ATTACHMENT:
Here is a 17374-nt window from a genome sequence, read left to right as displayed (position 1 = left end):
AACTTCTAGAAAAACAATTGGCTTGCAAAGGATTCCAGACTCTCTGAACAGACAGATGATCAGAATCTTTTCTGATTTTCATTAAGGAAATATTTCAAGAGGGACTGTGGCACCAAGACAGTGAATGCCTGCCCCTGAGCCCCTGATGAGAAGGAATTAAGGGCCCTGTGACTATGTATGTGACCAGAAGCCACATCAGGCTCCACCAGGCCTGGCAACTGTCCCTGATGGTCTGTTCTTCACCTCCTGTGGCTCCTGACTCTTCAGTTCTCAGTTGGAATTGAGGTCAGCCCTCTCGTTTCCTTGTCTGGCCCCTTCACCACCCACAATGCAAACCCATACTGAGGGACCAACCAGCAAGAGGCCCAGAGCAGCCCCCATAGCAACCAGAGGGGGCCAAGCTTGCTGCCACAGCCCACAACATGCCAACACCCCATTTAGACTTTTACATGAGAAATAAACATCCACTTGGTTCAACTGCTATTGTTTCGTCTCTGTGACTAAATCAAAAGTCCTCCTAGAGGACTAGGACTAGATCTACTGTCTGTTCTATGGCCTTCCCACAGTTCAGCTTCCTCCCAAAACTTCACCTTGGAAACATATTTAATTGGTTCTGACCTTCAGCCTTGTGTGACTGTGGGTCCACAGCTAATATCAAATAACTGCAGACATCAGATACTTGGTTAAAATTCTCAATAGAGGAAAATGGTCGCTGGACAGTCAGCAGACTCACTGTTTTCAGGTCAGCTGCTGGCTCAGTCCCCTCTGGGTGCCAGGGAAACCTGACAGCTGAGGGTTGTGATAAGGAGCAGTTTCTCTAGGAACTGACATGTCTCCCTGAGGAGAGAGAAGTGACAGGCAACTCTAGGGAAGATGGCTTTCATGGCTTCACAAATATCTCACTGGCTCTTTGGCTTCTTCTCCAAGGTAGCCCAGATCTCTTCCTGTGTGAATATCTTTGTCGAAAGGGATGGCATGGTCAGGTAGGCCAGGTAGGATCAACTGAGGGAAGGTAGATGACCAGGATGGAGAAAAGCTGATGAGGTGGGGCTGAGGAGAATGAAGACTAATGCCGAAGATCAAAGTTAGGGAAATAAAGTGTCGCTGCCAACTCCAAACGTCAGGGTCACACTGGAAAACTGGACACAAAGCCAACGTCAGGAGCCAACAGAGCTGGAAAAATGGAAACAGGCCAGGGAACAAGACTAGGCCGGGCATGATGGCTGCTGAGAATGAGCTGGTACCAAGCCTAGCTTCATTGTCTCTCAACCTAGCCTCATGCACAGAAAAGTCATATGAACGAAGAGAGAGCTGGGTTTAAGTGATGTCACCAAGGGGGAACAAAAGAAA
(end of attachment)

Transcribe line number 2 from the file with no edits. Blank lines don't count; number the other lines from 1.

AACTTCTAGAAAAACAATTGGCTTGCAAAGGATTCCAGACTCTCTGAACAGACAGATGATCAGAATCTTTTCTGATTTTCATTAAGGAAATATTTCAAGAGGGACTGTGGCACCAAGACAGTGAATGCCTGCCCCTGAGCCCCTGATGAGAAGGAATTAAGGGCCCTGTGACTATGTATGTGACCAGAAGCCACATCAGGCTCCACCAGGCCTGGCAACTGTCCCTGATGGTCTGTTCTTCACCTCCTGTGGCTCCTGACTCTTCAGTTCTCAGTTGGAATTGAGGTCAGCCCTCTCGTTTCCTTGTCTGGCCCCTTCACCACCCACAATGCAAACCCATACTGAGGGACCAACCAGCAAGAGGCCCAGAGCAGCCCCCATAGCAACCAGAGGGGGCCAAGCTTGCTGCCACAGCCCACAACATGCCAACACCCCATTTAGACTTTTACATGAGAAATAAACATCCACTTGGTTCAACTGCTATTGTTTCGTCTCTGTGACTAAATCAAAAGTCCTCCTAGAGGACTAGGACTAGATCTACTGTCTGTTCTATGGCCTTCCCACAGTTCAGCTTCCTCCCAAAACTTCACCTTGGAAACATATTTAATTGGTTCTGACCTTCAGCCTTGTGTGACTGTGGGTCCACAGCTAATATCAAATAACTGCAGACATCAGATACTTGGTTAAAATTCTCAATAGAGGAAAATGGTCGCTGGACAGTCAGCAGACTCACTGTTTTCAGGTCAGCTGCTGGCTCAGTCCCCTCTGGGTGCCAGGGAAACCTGACAGCTGAGGGTTGTGATAAGGAGCAGTTTCTCTAGGAACTGACATGTCTCCCTGAGGAGAGAGAAGTGACAGGCAACTCTAGGGAAGATGGCTTTCATGGCTTCACAAATATCTCACTGGCTCTTTGGCTTCTTCTCCAAGGTAGCCCAGATCTCTTCCTGTGTGAATATCTTTGTCGAAAGGGATGGCATGGTCAGGTAGGCCAGGTAGGATCAACTGAGGGAAGGTAGATGACCAGGATGGAGAAAAGCTGATGAGGTGGGGCTGAGGAGAATGAAGACTAATGCCGAAGATCAAAGTTAGGGAAATAAAGTGTCGCTGCCAACTCCAAACGTCAGGGTCACACTGGAAAACTGGACACAAAGCCAACGTCAGGAGCCAACAGAGCTGGAAAAATGGAAACAGGCCAGGGAACAAGACTAGGCCGGGCATGATGGCTGCTGAGAATGAGCTGGTACCAAGCCTAGCTTCATTGTCTCTCAACCTAGCCTCATGCACAGAAAAGTCATATGAACGAAGAGAGAGCTGGGTTTAAGTGATGTCACCAAGGGGGAACAAAAGAAA